Stress levels must be managed

Chatham-Kent’s Brian Knowler showcases his book, “Career Suicide is Overrated,” which offers a slew of pointers on how to deal with stress. The book was recently updated to address the added stress of the COVID-19 pandemic.

C-K author updates book

Local author, mental health coach and police officer Brian Knowler saw the damage the COVID-19 pandemic was doing to people’s lives to the point he felt he had to update one of his books.

The book, “Career Suicide is Overrated,” re-released this month following an initial release of 2018

“We’ve all been through a ton of changes due to COVID-19. Personally, I took some time away from work to get refocused,” Knowler said. “I opted to incorporate three years of experience and put it out as a new tool.”

He added he met some “incredible people” who provided him with new perspectives on mental health, leadership, resiliency and communication since the book’s original release.

Knowler said a third of the book is new material. It merges with other information intended to help people be good leaders, be it in the home, workplace or in volunteer organizations.

And being a leader, he said, does not necessarily mean you are in a position of authority. He uses his years as a police officer as an example.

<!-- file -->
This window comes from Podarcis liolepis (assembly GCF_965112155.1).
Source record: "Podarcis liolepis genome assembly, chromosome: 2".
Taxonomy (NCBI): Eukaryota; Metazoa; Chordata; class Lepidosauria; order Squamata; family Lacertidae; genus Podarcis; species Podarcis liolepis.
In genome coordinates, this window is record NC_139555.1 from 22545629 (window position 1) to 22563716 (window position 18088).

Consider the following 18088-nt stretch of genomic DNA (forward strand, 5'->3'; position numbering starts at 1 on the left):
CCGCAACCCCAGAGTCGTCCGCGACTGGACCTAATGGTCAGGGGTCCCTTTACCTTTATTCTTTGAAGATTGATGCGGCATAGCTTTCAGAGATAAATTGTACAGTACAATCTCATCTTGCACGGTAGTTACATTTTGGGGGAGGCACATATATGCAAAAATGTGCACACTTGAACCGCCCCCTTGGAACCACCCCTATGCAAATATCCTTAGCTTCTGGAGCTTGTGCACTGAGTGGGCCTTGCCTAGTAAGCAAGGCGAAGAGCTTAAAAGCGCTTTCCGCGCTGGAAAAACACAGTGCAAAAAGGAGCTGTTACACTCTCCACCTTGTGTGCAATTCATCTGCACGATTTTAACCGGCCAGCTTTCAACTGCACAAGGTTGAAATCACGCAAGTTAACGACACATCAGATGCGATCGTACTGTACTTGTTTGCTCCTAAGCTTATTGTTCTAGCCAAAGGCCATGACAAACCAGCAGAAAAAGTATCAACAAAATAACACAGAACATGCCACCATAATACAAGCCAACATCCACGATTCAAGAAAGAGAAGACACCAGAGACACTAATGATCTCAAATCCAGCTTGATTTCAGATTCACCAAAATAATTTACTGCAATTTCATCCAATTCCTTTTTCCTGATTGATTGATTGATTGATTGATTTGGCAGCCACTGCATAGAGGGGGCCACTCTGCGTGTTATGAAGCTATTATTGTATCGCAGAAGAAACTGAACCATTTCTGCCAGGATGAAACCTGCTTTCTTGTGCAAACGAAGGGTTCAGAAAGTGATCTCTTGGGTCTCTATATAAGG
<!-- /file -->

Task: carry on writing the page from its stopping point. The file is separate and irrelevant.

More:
“Leaders aren’t dictated by rank or title or role. Leaders are dictated by if people are willing to follow them, listen to what they have to say or are willing to trust them,” he said. “Some of the best leaders I’ve ever met are constables who are perfectly content to stay in that role. They don’t aspire to move up the rank system. But the force of their personality and the fact people round them trust them, that’s what makes them a leader.”

It can be challenging balancing one’s work/home lives at the best of times. Toss in the uncertainty of the pandemic, and stress levels have risen, Knowler said.

“People have that nose-to-the-grindstone mentality and are pushing themselves so hard, worrying about finances, their health, their children’s health, they push so hard that they kind of grind their own face off,” Knowler said. “They get pushed to the point of chronic stress, chronic depression where their bodies start to break down.”

He added signs are everywhere that this stress is running rampant. Social media interactions with people, for example often show a lack of civility. He added there is a cycle of fear and anger with the pandemic.

Drug and alcohol use, domestic violence, mental health issues among youth have all risen drastically, Knowler said.

Learning how to deal with the stress rather than leaving it to fester, is crucial, he said. Exercise, playing with your children and other healthy outlets trump turning inwards and letting issues bubble under the surface.

Problems develop in all occupations, Knowler said.

“It doesn’t matter the profession or level of experience, people are pushing themselves; they’re not taking care of themselves. A lot of managers aren’t tuned in and aren’t watching as closely as they should be,” he said.

Knowler added not watching closely could be due to a lack of education on the part of the manager or a lack of empathy. The former can be fixed.

He said his book is for anybody, and contains about three-dozen short chapters.

“Career Suicide is Overrated” is available on Amazon, Barnes & Noble, Indigo and Apple Books. Knowler said if someone has a preferred local bookstore, chances are they can order it in as well.





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